lead service line extending further into buildingLead service lines often end just inside the front or side wall of the home, but may extend further into the building as shown, where the lead service line comes out of the basement floor to the water meter and then back into the floor, continuing further into the building.
    water meter pit or vaultIf your home has a water meter, your water meter may be in your home or in a "meter pit" or "meter vault" as shown above.
  • Cleaning aerators

    Many taps have an aerator as part of the faucet assembly. Aerator screens are not intended to remove contaminants in the water, but may trap sediment or debris as water passes through the faucet. Lead-bearing sediment may end up in drinking water from physical corrosion of leaded solder and can build up in the aerator over time.

    Photo showing how to remove aerator with pliersStep 1. Remove the aerator by twisting off with hands or pliers.
    Photo showing parts of an aeratorStep 2. One or more parts are contained within the aerator. Note the order and orientation of the parts as you remove them.
    Photo showing how to clean aerator with toothbrushStep 3. Rinse the pieces with water and brush off the debris. For deposits that are difficult to remove, soak the parts in water for a few minutes and scrub with a toothbrush. Backwashing aerator components is also an effective cleaning method for many aerator types. Hold the removed aerator upside down under flowing water to backwash screens and mesh filters.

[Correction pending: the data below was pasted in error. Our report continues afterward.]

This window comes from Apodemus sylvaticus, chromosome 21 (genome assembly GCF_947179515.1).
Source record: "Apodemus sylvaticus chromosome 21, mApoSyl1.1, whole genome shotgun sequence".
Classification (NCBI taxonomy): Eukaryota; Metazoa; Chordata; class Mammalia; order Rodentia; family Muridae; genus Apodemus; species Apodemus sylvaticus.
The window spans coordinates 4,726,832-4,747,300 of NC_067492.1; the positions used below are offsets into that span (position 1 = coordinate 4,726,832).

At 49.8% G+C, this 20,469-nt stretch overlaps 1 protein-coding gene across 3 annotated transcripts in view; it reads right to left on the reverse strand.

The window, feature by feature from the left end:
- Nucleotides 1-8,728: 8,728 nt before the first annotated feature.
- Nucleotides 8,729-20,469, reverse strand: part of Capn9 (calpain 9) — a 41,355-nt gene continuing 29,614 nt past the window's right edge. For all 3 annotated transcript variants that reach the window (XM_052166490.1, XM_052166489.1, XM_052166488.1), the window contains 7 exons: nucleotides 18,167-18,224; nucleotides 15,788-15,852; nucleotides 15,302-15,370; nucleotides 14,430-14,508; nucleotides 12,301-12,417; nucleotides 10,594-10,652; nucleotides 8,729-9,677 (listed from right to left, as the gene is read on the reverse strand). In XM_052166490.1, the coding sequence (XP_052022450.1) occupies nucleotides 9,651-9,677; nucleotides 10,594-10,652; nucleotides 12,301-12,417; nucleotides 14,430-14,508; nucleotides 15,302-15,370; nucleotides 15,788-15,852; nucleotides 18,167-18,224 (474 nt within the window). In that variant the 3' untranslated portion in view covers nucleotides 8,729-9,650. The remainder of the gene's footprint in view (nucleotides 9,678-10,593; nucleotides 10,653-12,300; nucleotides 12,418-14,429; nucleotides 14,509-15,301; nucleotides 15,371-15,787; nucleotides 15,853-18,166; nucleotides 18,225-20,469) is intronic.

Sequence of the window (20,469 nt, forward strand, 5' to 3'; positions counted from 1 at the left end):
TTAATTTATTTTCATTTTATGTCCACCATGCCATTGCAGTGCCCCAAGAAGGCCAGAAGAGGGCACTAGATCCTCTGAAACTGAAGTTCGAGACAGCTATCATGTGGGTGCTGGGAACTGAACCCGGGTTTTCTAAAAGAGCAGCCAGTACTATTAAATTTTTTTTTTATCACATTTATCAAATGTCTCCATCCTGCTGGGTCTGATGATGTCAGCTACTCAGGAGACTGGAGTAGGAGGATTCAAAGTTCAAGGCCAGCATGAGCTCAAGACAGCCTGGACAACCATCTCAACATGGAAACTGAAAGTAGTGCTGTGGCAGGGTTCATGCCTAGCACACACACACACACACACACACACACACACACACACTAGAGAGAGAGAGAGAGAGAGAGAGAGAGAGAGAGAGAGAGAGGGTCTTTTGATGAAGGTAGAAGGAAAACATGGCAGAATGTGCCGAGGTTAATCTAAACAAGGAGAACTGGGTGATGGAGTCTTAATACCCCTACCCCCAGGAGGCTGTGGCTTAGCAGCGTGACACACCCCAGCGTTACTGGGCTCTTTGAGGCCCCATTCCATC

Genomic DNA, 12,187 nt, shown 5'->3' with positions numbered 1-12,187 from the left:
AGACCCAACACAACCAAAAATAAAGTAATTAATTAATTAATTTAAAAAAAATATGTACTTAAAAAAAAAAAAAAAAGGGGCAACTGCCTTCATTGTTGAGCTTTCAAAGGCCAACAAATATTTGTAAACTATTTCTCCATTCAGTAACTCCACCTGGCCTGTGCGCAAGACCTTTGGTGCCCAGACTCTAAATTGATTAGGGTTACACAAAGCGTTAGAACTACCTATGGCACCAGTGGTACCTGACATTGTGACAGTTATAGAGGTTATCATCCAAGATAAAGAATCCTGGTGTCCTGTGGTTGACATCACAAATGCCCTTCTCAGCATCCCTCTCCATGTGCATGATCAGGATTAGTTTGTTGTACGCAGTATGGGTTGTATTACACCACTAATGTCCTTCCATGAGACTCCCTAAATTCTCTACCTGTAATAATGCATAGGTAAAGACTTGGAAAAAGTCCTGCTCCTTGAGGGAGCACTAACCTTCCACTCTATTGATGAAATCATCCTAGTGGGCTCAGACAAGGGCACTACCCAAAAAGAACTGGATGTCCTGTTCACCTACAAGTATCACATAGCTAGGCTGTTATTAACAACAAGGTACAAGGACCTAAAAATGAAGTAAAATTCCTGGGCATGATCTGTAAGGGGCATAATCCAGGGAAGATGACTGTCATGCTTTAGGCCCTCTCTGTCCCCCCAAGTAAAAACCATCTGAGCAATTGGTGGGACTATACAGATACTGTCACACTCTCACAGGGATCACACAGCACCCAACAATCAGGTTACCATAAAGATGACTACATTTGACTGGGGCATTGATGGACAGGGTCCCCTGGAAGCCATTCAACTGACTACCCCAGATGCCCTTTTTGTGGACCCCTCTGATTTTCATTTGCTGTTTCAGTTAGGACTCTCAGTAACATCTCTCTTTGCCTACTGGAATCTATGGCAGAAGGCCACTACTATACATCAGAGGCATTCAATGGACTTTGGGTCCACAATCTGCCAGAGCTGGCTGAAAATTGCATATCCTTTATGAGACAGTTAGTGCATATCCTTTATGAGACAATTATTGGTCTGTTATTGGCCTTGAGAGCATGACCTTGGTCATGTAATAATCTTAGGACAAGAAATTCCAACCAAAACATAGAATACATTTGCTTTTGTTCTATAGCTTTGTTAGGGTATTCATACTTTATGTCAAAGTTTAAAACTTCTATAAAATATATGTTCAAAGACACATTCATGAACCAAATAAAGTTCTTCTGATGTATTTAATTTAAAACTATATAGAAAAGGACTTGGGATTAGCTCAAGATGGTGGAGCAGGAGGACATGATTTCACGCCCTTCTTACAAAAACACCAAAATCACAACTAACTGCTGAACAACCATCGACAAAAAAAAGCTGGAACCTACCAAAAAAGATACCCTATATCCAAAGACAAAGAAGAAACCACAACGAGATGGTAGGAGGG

Photo showing how to reassemble aeratorStep 4. Reassemble the aerator, screw it back onto the faucet and hand-tighten. If any parts are cracked or broken, replace them. If the washer has hardened it should be replaced.
  • Flushing Instructions

    Flushing when the water has not been used for several hours

    Whether or not you have a lead service line, whenever the water has not been used in the household for several hours, you should run the water to flush the lead out. The more time water has been sitting in your home's pipes, the more lead it may contain. This is true even if you do not have a lead service line because plumbing fixtures like faucets and valves can contain small amounts of lead. However, the amount of time you should run the water to flush the lead out depends on whether you have a lead service line or not.

    How long to run the water if you do not have a lead service line

    Running the water for 30 to 45 seconds at the kitchen tap should clear the lead from your household plumbing to the kitchen tap. If you have old (corroded) galvanized iron pipe in your home, it may take up to 1 minute to fully flush the tap. Once you have done this, fill a container with water and store it in the refrigerator for drinking and cooking throughout the day.

    How long to run the water if you do have a lead service line

    Flushing times can vary based on the length of your lead service line and the plumbing configuration in your home. The length of lead service lines varies considerably. If your home is set back far from the street, a longer flushing time may be needed to lower lead levels, which may not be a practical solution.

    The results of the lead sampling study conducted in Chicago in single-family homes with lead service lines showed that it could take 3 minutes of running the water to significantly reduce lead levels and it is not possible to clear all of the lead from the drinking water using flushing. There will always be some lead in the water. If you have old galvanized iron plumbing, lead can deposit in the corroded pipes and it can take up to 5 minutes of running of the water to significantly reduce lead levels.